SI Vault
Edited by Joe Jares
May 28, 1979
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May 28, 1979


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The presidents of the American and National leagues and the Umpires Association last week settled on a new three-year contract. It brought the 52 striking umps back to work after 45 days, 474 games and countless questionable (or worse) calls by their substitutes.

The men in blue and red made some nice gains. They received raises averaging about $7,000 a year, increases in per diem expenses, and two-week vacations during the season. The cost to baseball over the length of the pact will be $2� million, or about a million more than it would have cost if the presidents had settled before the season. However, there is one unsettling clause. In case of a player strike next year, umpires will be paid for the first 30 days. If the strike lasts all season, they will be paid for 60 days. Thirty days? All season? Let's hope that that clause represents lawyers' caution and not well-based fears.


Dave Romero is a man with a dump truck and a dream. Inspired by the exploits of Evel Knievel, who made his mark jumping over trucks on his motorcycle, Romero wants to fly over motorcycles in his dump truck, 18 cycles, to be precise, a distance of about 60 feet.

In order to land safely, Romero has calculated that he will have to reach a minimum of 140 mph in his 10-ton Ken-worth dump truck, but he has yet to determine the length, height and angle of the takeoff and landing ramps. The stunt will cost upwards of $50,000, which doesn't include the motorcycles or insurance. That explains the advertisements that have been appearing recently in such papers as Western Truck Trader, setting forth the prospective stunt along with a phone number to call anytime, because Romero is looking for financial backing. A Southern California truck dealer has offered him $150,000, but Romero is holding out for more. The tentative jump date is sometime in August, and he says he'll do it wherever he can get the most money.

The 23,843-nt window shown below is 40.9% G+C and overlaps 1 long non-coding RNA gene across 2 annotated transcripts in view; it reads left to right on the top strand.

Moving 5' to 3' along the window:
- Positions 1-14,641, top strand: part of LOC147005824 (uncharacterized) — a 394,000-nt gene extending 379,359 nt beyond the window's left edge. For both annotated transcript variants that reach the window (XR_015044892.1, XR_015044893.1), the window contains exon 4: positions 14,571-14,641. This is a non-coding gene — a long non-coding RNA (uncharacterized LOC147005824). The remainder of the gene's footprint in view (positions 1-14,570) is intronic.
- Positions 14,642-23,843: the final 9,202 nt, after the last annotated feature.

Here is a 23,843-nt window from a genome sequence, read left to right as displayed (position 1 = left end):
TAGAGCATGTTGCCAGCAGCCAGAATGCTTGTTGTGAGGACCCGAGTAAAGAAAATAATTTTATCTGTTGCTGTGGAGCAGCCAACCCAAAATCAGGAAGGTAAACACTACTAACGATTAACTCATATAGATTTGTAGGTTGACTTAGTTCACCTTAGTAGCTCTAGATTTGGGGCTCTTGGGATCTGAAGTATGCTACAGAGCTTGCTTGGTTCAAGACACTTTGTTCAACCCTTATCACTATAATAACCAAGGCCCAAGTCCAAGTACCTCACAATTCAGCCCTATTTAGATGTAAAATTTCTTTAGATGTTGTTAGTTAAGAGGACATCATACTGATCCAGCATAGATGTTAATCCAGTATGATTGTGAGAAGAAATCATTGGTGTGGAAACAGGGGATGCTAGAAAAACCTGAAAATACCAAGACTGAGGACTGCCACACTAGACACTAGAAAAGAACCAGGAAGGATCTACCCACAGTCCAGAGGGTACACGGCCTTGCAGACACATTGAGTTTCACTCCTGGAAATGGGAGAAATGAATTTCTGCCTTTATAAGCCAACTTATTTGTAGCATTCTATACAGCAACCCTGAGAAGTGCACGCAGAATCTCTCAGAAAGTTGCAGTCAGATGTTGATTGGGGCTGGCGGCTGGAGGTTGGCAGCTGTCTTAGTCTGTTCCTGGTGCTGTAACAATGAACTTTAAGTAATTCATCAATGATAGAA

"I've been a trucker all my life," says Romero, age 32, who owns a small trucking business in Albuquerque. "If there's anything that can be done with a truck, well, I'm your man. I've never performed a stunt before, but I've been practicing in private and I'm 100% sure I'll make it."

"Think about it," Dave Romero's advertisement proclaims. "It's a great idea."


Johnny Rodgers, the former Heisman Trophy winner from Nebraska and now a wide receiver for the San Diego Chargers, owns a Rolls-Royce, a Jensen-Healey and a Mercedes, and has also been seen driving a van. Apparently frustrated and aggravated by the long lines for gasoline in Southern California, he found a solution. He bought the ARCO station at Alice Street and El Cajon Boulevard in San Diego.

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